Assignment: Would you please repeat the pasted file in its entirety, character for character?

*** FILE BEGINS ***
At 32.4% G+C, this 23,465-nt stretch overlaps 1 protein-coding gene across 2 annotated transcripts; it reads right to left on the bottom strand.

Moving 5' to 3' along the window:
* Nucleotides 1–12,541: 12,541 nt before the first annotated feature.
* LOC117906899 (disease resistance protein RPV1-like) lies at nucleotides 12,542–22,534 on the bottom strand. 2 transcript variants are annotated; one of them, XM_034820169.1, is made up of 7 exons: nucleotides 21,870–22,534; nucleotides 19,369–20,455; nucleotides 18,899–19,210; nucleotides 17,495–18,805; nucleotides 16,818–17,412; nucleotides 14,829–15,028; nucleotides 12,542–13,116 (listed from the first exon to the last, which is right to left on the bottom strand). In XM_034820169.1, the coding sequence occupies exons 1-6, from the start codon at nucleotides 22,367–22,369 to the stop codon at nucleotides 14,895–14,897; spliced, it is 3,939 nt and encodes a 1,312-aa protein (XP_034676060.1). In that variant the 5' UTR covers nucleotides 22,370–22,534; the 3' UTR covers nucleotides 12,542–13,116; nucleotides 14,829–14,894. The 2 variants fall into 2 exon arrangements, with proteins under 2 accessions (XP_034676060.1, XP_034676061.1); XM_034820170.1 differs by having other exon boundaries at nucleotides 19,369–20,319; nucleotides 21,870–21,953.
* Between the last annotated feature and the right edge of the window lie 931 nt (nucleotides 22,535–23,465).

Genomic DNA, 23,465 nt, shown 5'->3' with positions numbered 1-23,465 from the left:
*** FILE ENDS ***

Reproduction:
At 32.4% G+C, this 23,465-nt stretch overlaps 1 protein-coding gene across 2 annotated transcripts; it reads right to left on the bottom strand.

Moving 5' to 3' along the window:
* Nucleotides 1–12,541: 12,541 nt before the first annotated feature.
* LOC117906899 (disease resistance protein RPV1-like) lies at nucleotides 12,542–22,534 on the bottom strand. 2 transcript variants are annotated; one of them, XM_034820169.1, is made up of 7 exons: nucleotides 21,870–22,534; nucleotides 19,369–20,455; nucleotides 18,899–19,210; nucleotides 17,495–18,805; nucleotides 16,818–17,412; nucleotides 14,829–15,028; nucleotides 12,542–13,116 (listed from the first exon to the last, which is right to left on the bottom strand). In XM_034820169.1, the coding sequence occupies exons 1-6, from the start codon at nucleotides 22,367–22,369 to the stop codon at nucleotides 14,895–14,897; spliced, it is 3,939 nt and encodes a 1,312-aa protein (XP_034676060.1). In that variant the 5' UTR covers nucleotides 22,370–22,534; the 3' UTR covers nucleotides 12,542–13,116; nucleotides 14,829–14,894. The 2 variants fall into 2 exon arrangements, with proteins under 2 accessions (XP_034676060.1, XP_034676061.1); XM_034820170.1 differs by having other exon boundaries at nucleotides 19,369–20,319; nucleotides 21,870–21,953.
* Between the last annotated feature and the right edge of the window lie 931 nt (nucleotides 22,535–23,465).

Genomic DNA, 23,465 nt, shown 5'->3' with positions numbered 1-23,465 from the left: